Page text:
In my instance, in my case, I couldn't be in a relationship with someone who had a faith. And so, I would have to figure that out right away. That was one of my nonnegotiables and deal breakers. And I had ascertained that easily when I met the guy and…

TRISHA: It's wonderful just to be able to put that out there and walk away with very little invested on the front-end.

CONAN: Hmm. But on the other hand, having made a whole lot of things clear, that would have been, as you suggest, very awkward to do in a social setting.

TRISHA: Absolutely. We also were able to confirm with each other we're - he's a writer and a published author, so I was able to go to a bookstore, Barnes & Noble or whatever, and verify that he was telling me the truth about his life. And he went to my work site and verified that I was on staff there. And so - I mean, we did some homework.

CONAN: Yeah, those book jacket photos aren't necessarily journalistically accurate either.

TRISHA: No, he's much better in person than he ever looked like in any of the photos.

Mr. SAVAGE: Well, the eyes of love.

CONAN: Yeah. Trisha, congratulations.

TRISHA: Thank you.

CONAN: I appreciate it. And good luck.

TRISHA: Thank you.

CONAN: And Dan Savage, thanks so much for your time today. We appreciate it.

Mr. SAVAGE: Thank you. I really enjoyed it.

CONAN: Dan Savage is the editor of The Stranger, a weekly newspaper in Seattle and author of the syndicated advise column "Savage Love." And just to - as a reminder, he does write a blog for one of these dating sites, chemistry.com.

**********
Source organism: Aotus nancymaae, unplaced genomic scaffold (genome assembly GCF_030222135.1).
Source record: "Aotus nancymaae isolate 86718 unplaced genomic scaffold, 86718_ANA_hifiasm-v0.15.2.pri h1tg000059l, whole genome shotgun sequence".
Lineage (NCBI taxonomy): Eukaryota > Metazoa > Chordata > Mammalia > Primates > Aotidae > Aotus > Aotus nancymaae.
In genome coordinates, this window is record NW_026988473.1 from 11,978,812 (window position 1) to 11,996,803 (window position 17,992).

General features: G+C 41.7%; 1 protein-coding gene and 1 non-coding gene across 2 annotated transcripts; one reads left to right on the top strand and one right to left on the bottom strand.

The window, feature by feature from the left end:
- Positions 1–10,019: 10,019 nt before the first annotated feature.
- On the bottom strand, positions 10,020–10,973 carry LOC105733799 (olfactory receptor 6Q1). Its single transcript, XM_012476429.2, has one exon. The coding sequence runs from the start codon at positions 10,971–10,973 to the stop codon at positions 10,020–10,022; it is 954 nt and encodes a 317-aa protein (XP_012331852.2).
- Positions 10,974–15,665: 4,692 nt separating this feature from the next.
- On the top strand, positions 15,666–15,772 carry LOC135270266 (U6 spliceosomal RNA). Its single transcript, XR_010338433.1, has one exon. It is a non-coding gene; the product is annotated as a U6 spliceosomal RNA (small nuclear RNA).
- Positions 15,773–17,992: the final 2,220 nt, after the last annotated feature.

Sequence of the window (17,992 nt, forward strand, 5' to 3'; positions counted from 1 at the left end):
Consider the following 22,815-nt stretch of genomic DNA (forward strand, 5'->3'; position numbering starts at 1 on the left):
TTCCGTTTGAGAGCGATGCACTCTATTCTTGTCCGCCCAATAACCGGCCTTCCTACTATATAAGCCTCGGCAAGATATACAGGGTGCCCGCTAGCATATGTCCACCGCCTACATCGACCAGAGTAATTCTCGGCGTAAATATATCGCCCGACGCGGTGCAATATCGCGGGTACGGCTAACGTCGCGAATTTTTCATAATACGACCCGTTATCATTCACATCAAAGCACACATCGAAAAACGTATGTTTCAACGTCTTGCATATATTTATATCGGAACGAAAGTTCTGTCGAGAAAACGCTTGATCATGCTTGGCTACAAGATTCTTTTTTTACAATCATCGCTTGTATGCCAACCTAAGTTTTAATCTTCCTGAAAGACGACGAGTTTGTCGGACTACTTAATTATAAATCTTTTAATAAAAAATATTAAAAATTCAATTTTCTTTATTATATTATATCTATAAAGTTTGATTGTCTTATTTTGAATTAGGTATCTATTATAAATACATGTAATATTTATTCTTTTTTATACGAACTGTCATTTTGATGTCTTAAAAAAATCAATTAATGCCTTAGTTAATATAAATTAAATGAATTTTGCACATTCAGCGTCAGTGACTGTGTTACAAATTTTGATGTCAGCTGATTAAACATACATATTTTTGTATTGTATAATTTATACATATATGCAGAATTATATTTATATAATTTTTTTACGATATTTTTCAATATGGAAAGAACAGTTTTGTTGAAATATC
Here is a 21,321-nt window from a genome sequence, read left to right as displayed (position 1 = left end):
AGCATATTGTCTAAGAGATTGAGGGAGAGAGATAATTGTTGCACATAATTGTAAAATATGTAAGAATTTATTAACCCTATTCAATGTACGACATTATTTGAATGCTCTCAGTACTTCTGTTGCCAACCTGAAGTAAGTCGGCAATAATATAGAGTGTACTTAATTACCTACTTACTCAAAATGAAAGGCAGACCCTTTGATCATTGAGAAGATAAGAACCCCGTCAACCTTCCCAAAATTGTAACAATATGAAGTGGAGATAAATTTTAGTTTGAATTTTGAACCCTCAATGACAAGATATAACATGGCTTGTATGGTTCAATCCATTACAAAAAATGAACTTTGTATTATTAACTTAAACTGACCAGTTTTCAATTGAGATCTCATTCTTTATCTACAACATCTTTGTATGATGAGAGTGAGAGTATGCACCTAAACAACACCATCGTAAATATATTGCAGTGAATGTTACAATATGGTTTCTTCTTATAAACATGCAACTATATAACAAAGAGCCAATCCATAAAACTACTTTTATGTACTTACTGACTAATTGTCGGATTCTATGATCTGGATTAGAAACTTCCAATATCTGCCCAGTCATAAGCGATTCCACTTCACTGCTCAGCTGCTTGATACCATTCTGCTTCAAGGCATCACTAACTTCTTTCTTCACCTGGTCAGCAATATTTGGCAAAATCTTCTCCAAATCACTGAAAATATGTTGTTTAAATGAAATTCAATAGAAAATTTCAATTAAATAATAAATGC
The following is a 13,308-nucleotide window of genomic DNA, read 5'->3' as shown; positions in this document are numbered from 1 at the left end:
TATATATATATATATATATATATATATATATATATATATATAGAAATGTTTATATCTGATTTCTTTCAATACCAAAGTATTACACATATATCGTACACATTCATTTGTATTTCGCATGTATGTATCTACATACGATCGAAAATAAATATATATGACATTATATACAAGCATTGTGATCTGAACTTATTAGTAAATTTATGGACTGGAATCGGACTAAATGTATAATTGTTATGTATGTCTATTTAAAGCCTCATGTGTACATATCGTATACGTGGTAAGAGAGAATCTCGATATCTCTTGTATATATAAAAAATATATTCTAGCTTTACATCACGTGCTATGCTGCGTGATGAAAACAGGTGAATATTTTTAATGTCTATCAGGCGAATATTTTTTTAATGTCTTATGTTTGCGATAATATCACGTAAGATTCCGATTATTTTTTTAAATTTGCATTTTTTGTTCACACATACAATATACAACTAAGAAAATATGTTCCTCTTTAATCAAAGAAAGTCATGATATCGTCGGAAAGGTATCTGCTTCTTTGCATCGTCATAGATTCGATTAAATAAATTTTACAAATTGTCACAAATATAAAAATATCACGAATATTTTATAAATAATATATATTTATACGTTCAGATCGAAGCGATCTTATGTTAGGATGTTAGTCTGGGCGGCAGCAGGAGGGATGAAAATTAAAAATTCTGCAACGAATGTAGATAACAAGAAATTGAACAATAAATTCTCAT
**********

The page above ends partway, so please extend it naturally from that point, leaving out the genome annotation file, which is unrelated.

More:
Copyright © 2007 NPR. All rights reserved. No quotes from the materials contained herein may be used in any media without attribution to NPR. This transcript is provided for personal, noncommercial use only, pursuant to our Terms of Use. Any other use requires NPR's prior permission. Visit our permissions page for further information.

NPR transcripts are created on a rush deadline by a contractor for NPR, and accuracy and availability may vary. This text may not be in its final form and may be updated or revised in the future. Please be aware that the authoritative record of NPR's programming is the audio.

Comments

 

Please keep your community civil. All comments must follow the NPR.org Community rules and terms of use, and will be moderated prior to posting. NPR reserves the right to use the comments we receive, in whole or in part, and to use the commenter's name and location, in any medium. See also the Terms of Use, Privacy Policy and Community FAQ.

Support comes from: